Pratico v. Rhodes, A--80

Decision Date31 January 1955
Docket NumberNo. A--80,A--80
PartiesJohn PRATICO, Alex Lusky, Michael Gallione, Plaintiffs-Respondents, v. Raymond L. RHODES, County Treasurer of the County of Passaic, Defendant-Appellant.
CourtNew Jersey Supreme Court

Nicholas Martini, Passaic, for appellant.

Saul M. Mann, Paterson, for respondents.

The opinion of the court was delivered by

VANDERBILT, C.J.

The plaintiffs brought this action in the Passaic County District Court against the county prosecutor, seeking recovery of money taken from each of them during the course of a gambling raid. Subsequently the parties consented to the substitution of the present defendant, the county treasurer of Passaic County, in place of the prosecutor against whom the action was then dismissed. At the trial without a jury the testimony brought out that the essential facts were not in dispute.

The three plaintiffs were admittedly players in a dice game, which took place in the early morning hours of December 6, 1953, at 43 West Broadway in Paterson, New Jersey. State and county law enforcement officers, led by the county prosecutor, conducted a raid upon the game. The front entrance to the building was barricaded with a steel door, which the police tried unsuccessfully to break down. They finally were able to force an entry through a side door, but by that time the dice game had ceased and there was no money in view on the dice table. Of the 52 persons arrested, 48, including the three plaintiffs, were players, while four were operators of the game. According to the police the plaintiffs, along with the other players, emptied the contents of their pockets on the dice table pursuant to the order of the prosecutor. The plaintiffs, on the other hand, claim that the money was taken from them by one of the detectives. In any event, the money along with personal effects was admittedly in the plaintiffs' pockets at the time the police were finally able to gain admittance to the gambling room. All 52 persons were taken to the police headquarters where the 48 players, including the plaintiffs, were formally charged with, and subsequently pleaded guilty to, a violation of the city gambling ordinance, and as a result of the conviction each paid a fine of $200. The four operators of the game were subsequently indicted and convicted of operating a dice game contrary to the provisions of N.J.S. 2A:112--3, N.J.S.A. The personal effects of the players were returned to them, but the money seized in the raid was turned over to the defendant county treasurer as contraband of law, as required by N.J.S. 2A:152--7, N.J.S.A. It is the money which the plaintiffs seek to recover.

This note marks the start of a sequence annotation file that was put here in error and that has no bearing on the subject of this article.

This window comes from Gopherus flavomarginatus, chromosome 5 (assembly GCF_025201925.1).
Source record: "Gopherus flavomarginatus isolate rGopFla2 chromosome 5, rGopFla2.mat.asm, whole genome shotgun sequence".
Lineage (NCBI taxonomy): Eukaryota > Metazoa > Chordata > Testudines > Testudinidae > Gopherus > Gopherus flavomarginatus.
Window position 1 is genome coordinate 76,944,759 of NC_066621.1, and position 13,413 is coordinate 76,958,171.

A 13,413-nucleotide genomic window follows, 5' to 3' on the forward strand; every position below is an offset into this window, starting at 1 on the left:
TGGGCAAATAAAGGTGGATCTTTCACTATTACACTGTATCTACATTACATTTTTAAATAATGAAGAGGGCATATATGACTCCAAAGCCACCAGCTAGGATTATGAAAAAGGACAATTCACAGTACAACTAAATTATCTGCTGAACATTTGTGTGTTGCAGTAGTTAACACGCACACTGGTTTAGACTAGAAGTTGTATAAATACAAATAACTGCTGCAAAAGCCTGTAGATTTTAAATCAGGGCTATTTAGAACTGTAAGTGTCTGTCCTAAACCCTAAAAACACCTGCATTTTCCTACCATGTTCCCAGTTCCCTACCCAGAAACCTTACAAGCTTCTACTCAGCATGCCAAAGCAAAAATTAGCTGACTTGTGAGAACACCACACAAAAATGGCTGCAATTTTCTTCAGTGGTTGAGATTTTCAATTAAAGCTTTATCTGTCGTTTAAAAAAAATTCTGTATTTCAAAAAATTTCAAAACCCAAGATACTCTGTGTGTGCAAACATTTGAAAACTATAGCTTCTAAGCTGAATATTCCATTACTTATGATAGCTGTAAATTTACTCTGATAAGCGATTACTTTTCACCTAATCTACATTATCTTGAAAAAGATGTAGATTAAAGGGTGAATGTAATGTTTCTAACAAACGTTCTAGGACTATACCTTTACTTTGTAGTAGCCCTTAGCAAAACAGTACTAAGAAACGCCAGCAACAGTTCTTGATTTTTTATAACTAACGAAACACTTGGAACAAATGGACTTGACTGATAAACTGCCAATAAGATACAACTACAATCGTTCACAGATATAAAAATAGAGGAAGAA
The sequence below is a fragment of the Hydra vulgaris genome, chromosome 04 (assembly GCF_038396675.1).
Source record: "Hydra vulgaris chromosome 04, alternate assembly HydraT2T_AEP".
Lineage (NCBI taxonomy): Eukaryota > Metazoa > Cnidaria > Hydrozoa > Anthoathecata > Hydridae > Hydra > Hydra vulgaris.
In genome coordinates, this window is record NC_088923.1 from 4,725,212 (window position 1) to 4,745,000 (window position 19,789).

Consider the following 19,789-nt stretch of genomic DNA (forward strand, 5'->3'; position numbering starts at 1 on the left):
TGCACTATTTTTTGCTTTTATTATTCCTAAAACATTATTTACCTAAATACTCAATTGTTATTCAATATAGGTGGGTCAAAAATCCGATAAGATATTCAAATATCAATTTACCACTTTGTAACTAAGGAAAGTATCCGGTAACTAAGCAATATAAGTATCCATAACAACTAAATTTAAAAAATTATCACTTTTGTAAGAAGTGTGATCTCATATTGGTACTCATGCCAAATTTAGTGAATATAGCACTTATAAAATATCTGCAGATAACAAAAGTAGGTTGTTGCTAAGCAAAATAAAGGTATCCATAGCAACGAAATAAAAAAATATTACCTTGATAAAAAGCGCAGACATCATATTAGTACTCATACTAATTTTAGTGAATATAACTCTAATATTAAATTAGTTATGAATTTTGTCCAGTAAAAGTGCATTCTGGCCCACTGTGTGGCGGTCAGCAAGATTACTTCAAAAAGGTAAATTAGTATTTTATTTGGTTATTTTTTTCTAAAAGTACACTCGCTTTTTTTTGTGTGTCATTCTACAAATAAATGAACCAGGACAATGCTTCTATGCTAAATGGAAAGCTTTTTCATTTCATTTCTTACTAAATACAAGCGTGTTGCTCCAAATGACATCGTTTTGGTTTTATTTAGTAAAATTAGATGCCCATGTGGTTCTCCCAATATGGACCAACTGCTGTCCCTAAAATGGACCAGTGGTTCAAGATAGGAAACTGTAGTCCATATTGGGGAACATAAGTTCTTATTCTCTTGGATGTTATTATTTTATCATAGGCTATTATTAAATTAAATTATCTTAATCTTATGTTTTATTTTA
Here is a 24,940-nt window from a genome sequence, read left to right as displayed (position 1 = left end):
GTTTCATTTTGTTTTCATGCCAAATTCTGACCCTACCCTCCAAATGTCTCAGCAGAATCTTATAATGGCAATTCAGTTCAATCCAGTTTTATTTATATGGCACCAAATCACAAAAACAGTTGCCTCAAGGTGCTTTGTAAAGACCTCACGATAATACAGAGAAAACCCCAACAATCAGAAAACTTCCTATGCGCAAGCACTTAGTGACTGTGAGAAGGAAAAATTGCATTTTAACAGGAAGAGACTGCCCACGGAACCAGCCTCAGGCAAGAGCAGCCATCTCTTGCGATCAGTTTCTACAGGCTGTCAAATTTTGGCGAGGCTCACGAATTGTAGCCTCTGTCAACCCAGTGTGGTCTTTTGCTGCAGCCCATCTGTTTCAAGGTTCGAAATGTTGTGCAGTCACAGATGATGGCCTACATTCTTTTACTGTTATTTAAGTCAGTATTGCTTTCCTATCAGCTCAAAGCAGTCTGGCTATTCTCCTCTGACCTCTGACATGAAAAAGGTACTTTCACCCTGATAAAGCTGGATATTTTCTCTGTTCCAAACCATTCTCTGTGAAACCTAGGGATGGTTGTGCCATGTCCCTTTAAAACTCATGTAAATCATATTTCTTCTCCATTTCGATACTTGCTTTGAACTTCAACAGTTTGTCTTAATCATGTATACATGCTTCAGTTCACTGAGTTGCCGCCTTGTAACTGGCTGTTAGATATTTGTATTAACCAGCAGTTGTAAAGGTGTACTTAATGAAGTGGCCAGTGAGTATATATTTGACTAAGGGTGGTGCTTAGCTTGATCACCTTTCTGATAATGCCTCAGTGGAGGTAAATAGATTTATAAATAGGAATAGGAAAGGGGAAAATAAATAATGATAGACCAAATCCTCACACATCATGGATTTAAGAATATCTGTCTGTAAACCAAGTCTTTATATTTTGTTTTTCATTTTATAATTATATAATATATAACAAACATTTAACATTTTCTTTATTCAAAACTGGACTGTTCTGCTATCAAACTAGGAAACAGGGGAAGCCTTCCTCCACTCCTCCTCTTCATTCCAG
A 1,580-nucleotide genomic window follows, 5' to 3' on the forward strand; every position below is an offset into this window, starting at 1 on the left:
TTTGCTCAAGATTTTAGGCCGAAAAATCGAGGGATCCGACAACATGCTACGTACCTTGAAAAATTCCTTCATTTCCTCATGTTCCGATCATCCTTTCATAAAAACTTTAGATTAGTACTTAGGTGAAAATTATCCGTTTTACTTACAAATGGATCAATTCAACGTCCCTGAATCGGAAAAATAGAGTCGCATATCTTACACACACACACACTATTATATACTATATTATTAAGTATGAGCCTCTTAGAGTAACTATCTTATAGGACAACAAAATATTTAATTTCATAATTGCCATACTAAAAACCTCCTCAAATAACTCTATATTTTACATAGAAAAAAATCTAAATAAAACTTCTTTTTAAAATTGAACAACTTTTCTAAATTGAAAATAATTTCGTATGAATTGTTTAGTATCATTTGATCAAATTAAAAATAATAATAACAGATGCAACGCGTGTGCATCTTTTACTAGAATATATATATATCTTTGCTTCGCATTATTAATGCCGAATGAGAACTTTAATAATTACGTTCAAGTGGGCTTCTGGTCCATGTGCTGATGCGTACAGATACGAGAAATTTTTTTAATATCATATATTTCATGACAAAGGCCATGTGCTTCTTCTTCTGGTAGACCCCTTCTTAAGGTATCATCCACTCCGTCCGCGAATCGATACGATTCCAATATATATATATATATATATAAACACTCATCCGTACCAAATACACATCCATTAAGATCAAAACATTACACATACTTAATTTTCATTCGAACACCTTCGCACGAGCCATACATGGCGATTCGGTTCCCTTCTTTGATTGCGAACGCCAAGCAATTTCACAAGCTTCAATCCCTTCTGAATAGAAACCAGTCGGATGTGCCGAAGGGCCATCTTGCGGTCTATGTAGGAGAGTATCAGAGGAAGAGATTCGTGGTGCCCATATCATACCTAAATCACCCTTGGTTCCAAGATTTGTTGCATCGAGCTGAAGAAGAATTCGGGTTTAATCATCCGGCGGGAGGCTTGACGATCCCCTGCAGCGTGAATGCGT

After a full trial the trial court entered judgment in favor of the plaintiffs, Pratico, Lusky and Gallione, in the amounts of $297.04, $205, and $265.01 respectively, these sums constituting the total amount taken from each by the police at the raid. The court found as a fact that the moneys seized from the respective plaintiffs belonged to them personally, were not being used as an integral part of the gambling operation, and were not dedicated thereto, and that such moneys were not earmarked and segregated as part of the gambling operation, and that the moneys seized were not a gambling device. The court further concluded that N.J.S. 2A:152--7, N.J.S.A., which provides that under certain circumstances moneys seized shall be deemed prima facie to be contraband, was not applicable to this case, and even if it were applicable the plaintiffs had overcome the prima facie presumption by showing that the moneys belonged to them personally and had not been used in any way in connection with the gambling.

On appeal the Appellate Division of the Superior Court affirmed in a two to one decision, 32 N.J.Super. 178, 108 A.2d 97, 100, the majority declining to upset the factual findings of the trial court, although admitting that 'we might have reached a different factual conclusion.' The dissenting state judge took the position that the statute, N.J.S. 2A:152--7, N.J.S.A., setting up a prima facie presumption was applicable to the case at bar, and that therefore the case called for an independent review of the facts which would compel a reversal of the decision of the trial court. The appeal is before this court as a matter of right in view of the dissent in the Appellate Division, R.R. 1:2--1(b).

The applicable statutory provision is as follows:

'2A:152--7. Whenever any money, currency or cash Shall be seized or captured by the police, constabulary or other officer In connection with any arrest for violation of or conspiracy to violate any gambling law of this state, the said money, currency of cash Shall be deemed prima facie to be contraband of law as a gambling device, or as part of a gambling operation, and it shall be unlawful to return the said money, currency or cash to the person or persons claiming to own the same, or to any other person, except in the circumstances and manner hereinafter provided.' (Italics supplied.)